# When our two-state PDA constructed from CFG is non-deterministic PDA?

We can always convert our GNF-CFG/CNF-CFG to a two-state PDA but i'm wondering when our PDA is non-deterministic? i'm sure we can not make DPDA for non-Deterministic-CFL , and i suspect that same rule which applied for differing between DCFG and non-Deterministic-CFG also applied here. i mean when we have non-Deterministic δ (delta) implied non-Deterministic edge in our PDA. if my suspicion is right , then for every DCFL exist at least one DPDA with two state. Am i right?

R ≝ Production Rules of CFG
(x,y,"LBL") is a labeled-edge between x and y with “LBL” as a label
∀r∊R: r= (A,aⱰ) ( A∊V ⋀ a∊T ∧ Ɒ∊V*) add (q,q,"a,A/Ɒ") to E


• What is your definition of DCFG? Note that wikipedia defines the deterministic CFL as languages defined by deterministic PDA. It leaves open what are deterministic grammars. – Hendrik Jan Jun 3 '20 at 11:09
Your construction starts with a CFG $$G$$ in Greibach normal form. So each of the productions of $$G$$ is of the form $$A \to a \alpha$$, with $$A$$ nonterminal, $$a$$ terminal and $$\alpha$$ a string of nonterminals. Such a production is then directly translated into a PDA instruction $$(q,a,A) \mapsto (q,\alpha)$$. "read $$a$$ from the tape, pop $$A$$ and push $$\alpha$$"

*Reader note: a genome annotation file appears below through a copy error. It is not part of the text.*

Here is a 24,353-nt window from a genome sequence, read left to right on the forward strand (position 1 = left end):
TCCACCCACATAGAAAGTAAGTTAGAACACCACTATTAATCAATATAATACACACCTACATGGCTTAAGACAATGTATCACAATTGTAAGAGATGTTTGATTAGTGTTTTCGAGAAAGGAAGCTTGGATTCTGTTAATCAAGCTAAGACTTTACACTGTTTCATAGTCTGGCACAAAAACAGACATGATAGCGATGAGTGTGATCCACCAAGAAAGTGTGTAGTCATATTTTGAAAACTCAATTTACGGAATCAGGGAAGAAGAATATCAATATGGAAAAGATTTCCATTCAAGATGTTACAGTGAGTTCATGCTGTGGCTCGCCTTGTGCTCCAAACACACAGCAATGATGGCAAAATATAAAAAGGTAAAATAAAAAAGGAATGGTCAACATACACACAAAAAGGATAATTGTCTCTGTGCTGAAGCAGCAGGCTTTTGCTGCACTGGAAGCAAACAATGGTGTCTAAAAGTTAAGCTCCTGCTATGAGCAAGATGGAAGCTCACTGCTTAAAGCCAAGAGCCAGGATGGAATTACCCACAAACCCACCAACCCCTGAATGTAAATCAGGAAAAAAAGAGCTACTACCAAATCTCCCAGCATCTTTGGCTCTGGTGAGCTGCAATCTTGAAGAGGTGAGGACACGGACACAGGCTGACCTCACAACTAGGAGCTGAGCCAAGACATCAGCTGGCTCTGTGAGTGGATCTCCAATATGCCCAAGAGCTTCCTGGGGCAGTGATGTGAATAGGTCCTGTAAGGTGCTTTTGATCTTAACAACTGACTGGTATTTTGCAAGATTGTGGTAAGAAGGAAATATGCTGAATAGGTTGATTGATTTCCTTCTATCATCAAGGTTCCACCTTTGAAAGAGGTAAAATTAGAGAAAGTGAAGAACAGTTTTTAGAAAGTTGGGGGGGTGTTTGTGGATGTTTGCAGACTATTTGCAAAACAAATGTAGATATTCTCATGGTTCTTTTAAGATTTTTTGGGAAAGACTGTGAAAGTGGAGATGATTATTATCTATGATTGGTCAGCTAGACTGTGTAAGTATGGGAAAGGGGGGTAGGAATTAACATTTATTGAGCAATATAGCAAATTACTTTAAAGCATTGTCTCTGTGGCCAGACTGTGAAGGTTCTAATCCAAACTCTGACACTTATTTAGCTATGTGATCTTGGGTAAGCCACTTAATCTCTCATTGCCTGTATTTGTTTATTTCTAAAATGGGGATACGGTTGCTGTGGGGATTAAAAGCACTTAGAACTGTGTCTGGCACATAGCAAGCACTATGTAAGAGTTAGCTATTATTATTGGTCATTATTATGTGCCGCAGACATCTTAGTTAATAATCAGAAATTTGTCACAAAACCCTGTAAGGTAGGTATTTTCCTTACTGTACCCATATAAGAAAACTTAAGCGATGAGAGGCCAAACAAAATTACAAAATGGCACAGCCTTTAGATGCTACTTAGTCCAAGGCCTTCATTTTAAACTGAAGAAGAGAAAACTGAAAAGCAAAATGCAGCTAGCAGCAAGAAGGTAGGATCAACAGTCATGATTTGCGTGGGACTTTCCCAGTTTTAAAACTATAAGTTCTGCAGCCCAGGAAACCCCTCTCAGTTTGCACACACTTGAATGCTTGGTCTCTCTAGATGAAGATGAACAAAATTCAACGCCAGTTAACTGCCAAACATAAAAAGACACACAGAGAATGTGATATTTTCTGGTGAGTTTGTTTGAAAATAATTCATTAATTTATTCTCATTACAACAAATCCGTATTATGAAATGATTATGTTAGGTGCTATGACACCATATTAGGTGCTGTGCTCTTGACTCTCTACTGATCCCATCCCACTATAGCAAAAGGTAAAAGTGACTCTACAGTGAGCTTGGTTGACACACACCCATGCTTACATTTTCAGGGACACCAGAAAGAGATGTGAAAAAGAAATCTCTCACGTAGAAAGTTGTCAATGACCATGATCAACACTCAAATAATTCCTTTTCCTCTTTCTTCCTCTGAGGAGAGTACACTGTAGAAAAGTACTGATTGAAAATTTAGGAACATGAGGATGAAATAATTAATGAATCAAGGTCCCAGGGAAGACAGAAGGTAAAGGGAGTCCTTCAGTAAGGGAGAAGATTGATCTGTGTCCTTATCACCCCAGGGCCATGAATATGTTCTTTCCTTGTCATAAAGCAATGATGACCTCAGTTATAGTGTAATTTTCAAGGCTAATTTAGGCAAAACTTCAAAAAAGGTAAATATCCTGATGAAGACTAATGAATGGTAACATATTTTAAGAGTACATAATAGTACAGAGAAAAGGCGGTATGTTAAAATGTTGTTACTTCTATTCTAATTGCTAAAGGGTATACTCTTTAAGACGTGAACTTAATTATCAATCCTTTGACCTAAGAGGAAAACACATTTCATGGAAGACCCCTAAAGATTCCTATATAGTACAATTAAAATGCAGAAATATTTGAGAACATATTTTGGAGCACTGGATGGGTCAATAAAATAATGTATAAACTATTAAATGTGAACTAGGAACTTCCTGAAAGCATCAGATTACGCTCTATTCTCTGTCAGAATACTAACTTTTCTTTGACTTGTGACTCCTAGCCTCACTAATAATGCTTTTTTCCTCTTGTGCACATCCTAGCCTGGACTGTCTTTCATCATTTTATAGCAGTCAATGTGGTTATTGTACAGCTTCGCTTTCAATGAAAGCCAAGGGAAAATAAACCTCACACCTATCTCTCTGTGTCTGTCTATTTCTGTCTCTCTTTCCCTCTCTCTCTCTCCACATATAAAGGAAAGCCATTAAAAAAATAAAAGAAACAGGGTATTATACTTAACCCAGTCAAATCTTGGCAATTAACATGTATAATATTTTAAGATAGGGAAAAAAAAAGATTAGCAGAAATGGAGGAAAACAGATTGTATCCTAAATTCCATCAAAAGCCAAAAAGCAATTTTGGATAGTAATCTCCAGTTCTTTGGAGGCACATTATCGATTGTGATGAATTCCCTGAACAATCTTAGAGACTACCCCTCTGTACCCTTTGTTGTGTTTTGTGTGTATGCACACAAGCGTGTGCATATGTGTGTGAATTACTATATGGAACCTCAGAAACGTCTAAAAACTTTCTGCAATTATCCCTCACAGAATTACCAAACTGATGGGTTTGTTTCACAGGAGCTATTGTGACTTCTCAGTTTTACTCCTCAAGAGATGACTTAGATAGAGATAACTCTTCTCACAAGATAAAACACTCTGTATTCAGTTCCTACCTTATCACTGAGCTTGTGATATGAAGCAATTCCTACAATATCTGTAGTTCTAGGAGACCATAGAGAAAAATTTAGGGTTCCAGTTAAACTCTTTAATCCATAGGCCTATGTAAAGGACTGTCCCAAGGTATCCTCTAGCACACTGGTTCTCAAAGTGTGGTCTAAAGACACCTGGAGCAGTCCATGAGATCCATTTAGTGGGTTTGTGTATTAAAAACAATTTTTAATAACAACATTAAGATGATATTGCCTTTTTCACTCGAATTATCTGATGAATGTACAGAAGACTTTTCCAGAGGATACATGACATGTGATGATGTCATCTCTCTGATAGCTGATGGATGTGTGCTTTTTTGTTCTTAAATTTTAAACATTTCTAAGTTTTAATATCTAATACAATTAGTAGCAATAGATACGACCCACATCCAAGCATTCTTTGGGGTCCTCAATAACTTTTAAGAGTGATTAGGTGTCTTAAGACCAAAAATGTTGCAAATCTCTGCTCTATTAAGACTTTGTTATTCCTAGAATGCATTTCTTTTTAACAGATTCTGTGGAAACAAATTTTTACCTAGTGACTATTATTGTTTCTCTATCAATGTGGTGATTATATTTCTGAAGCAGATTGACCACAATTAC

In general PDA is deterministic if there is no configuration in which two different instructions can be applied. So, no two instructions in the same state, the same input symbol, and the same top of stack. Looking back at the CFG that means there are no two productions of the form $$A \to a \alpha$$, $$A \to a \alpha'$$, with $$\alpha\neq \alpha'$$. If there are two such productions, then in configuration $$(q,aw,A\gamma)$$ - state $$q$$, string $$aw$$ to be read, and $$A\gamma$$ on the stack, the PDA can make to moves, pushing $$\alpha$$ or $$\alpha'$$.
This analysis is not complete. There are two additional instructions $$(q,\varepsilon,Z) \mapsto (q,SZ')$$ ("on initial stack symbol $$Z$$ push the axiom of the grammar") and $$(q,\varepsilon,Z') \mapsto (f,Z')$$ ("when the stack is empty, derivation has ended, move to final state"). Although these are $$\varepsilon$$ instructions, they can only be applied when none of the CFG rules is applicable (start and end) so they will not cause nondeterminism.